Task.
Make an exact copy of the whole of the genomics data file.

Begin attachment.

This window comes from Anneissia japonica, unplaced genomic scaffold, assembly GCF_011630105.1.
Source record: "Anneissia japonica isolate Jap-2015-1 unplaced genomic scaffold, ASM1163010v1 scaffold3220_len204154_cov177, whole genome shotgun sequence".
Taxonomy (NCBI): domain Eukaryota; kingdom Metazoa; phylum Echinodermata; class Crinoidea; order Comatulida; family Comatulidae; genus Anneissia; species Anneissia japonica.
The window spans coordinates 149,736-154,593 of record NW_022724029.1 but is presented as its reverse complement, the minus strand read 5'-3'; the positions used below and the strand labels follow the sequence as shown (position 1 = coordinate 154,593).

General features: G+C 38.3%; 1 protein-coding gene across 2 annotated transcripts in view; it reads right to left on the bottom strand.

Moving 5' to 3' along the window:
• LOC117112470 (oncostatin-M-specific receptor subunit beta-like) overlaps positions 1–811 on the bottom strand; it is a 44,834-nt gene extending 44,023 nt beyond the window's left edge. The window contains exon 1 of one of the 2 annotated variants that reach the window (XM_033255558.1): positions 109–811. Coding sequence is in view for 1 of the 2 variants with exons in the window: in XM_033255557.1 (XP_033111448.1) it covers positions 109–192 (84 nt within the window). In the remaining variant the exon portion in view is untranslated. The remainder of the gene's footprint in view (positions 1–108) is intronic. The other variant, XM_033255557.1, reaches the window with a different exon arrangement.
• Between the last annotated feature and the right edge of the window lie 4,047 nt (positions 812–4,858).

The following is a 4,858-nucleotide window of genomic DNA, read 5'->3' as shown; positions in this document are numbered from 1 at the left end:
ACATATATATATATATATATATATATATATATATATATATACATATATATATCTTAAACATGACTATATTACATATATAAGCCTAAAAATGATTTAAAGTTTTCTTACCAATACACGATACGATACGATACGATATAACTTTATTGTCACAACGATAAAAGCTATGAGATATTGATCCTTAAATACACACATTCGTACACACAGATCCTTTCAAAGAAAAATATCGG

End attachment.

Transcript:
This window comes from Anneissia japonica, unplaced genomic scaffold, assembly GCF_011630105.1.
Source record: "Anneissia japonica isolate Jap-2015-1 unplaced genomic scaffold, ASM1163010v1 scaffold3220_len204154_cov177, whole genome shotgun sequence".
Taxonomy (NCBI): domain Eukaryota; kingdom Metazoa; phylum Echinodermata; class Crinoidea; order Comatulida; family Comatulidae; genus Anneissia; species Anneissia japonica.
The window spans coordinates 149,736-154,593 of record NW_022724029.1 but is presented as its reverse complement, the minus strand read 5'-3'; the positions used below and the strand labels follow the sequence as shown (position 1 = coordinate 154,593).

General features: G+C 38.3%; 1 protein-coding gene across 2 annotated transcripts in view; it reads right to left on the bottom strand.

Moving 5' to 3' along the window:
• LOC117112470 (oncostatin-M-specific receptor subunit beta-like) overlaps positions 1–811 on the bottom strand; it is a 44,834-nt gene extending 44,023 nt beyond the window's left edge. The window contains exon 1 of one of the 2 annotated variants that reach the window (XM_033255558.1): positions 109–811. Coding sequence is in view for 1 of the 2 variants with exons in the window: in XM_033255557.1 (XP_033111448.1) it covers positions 109–192 (84 nt within the window). In the remaining variant the exon portion in view is untranslated. The remainder of the gene's footprint in view (positions 1–108) is intronic. The other variant, XM_033255557.1, reaches the window with a different exon arrangement.
• Between the last annotated feature and the right edge of the window lie 4,047 nt (positions 812–4,858).

The following is a 4,858-nucleotide window of genomic DNA, read 5'->3' as shown; positions in this document are numbered from 1 at the left end:
ACATATATATATATATATATATATATATATATATATATATACATATATATATCTTAAACATGACTATATTACATATATAAGCCTAAAAATGATTTAAAGTTTTCTTACCAATACACGATACGATACGATACGATATAACTTTATTGTCACAACGATAAAAGCTATGAGATATTGATCCTTAAATACACACATTCGTACACACAGATCCTTTCAAAGAAAAATATCGG